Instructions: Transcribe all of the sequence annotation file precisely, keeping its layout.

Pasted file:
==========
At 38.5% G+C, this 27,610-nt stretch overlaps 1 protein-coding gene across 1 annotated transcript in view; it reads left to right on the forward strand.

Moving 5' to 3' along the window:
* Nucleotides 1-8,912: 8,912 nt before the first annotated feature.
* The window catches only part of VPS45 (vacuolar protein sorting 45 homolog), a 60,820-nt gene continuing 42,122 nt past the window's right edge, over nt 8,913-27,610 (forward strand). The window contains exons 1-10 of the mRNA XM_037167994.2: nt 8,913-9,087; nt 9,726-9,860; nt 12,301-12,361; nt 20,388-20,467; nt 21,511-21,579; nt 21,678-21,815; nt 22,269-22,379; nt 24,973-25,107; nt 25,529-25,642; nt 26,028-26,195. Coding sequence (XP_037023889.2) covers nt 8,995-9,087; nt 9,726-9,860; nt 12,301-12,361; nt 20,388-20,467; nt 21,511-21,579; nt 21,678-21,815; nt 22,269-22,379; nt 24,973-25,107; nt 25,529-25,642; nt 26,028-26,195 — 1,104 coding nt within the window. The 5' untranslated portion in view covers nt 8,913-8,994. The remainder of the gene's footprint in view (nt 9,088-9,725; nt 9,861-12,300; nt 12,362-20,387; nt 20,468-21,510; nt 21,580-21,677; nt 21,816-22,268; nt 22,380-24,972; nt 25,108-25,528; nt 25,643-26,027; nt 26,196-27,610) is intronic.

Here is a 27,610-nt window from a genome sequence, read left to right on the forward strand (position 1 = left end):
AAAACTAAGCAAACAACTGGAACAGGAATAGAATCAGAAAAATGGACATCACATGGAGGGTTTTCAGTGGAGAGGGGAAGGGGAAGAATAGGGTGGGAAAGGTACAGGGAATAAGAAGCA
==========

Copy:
At 38.5% G+C, this 27,610-nt stretch overlaps 1 protein-coding gene across 1 annotated transcript in view; it reads left to right on the forward strand.

Moving 5' to 3' along the window:
* Nucleotides 1-8,912: 8,912 nt before the first annotated feature.
* The window catches only part of VPS45 (vacuolar protein sorting 45 homolog), a 60,820-nt gene continuing 42,122 nt past the window's right edge, over nt 8,913-27,610 (forward strand). The window contains exons 1-10 of the mRNA XM_037167994.2: nt 8,913-9,087; nt 9,726-9,860; nt 12,301-12,361; nt 20,388-20,467; nt 21,511-21,579; nt 21,678-21,815; nt 22,269-22,379; nt 24,973-25,107; nt 25,529-25,642; nt 26,028-26,195. Coding sequence (XP_037023889.2) covers nt 8,995-9,087; nt 9,726-9,860; nt 12,301-12,361; nt 20,388-20,467; nt 21,511-21,579; nt 21,678-21,815; nt 22,269-22,379; nt 24,973-25,107; nt 25,529-25,642; nt 26,028-26,195 — 1,104 coding nt within the window. The 5' untranslated portion in view covers nt 8,913-8,994. The remainder of the gene's footprint in view (nt 9,088-9,725; nt 9,861-12,300; nt 12,362-20,387; nt 20,468-21,510; nt 21,580-21,677; nt 21,816-22,268; nt 22,380-24,972; nt 25,108-25,528; nt 25,643-26,027; nt 26,196-27,610) is intronic.

Here is a 27,610-nt window from a genome sequence, read left to right on the forward strand (position 1 = left end):
AAAACTAAGCAAACAACTGGAACAGGAATAGAATCAGAAAAATGGACATCACATGGAGGGTTTTCAGTGGAGAGGGGAAGGGGAAGAATAGGGTGGGAAAGGTACAGGGAATAAGAAGCA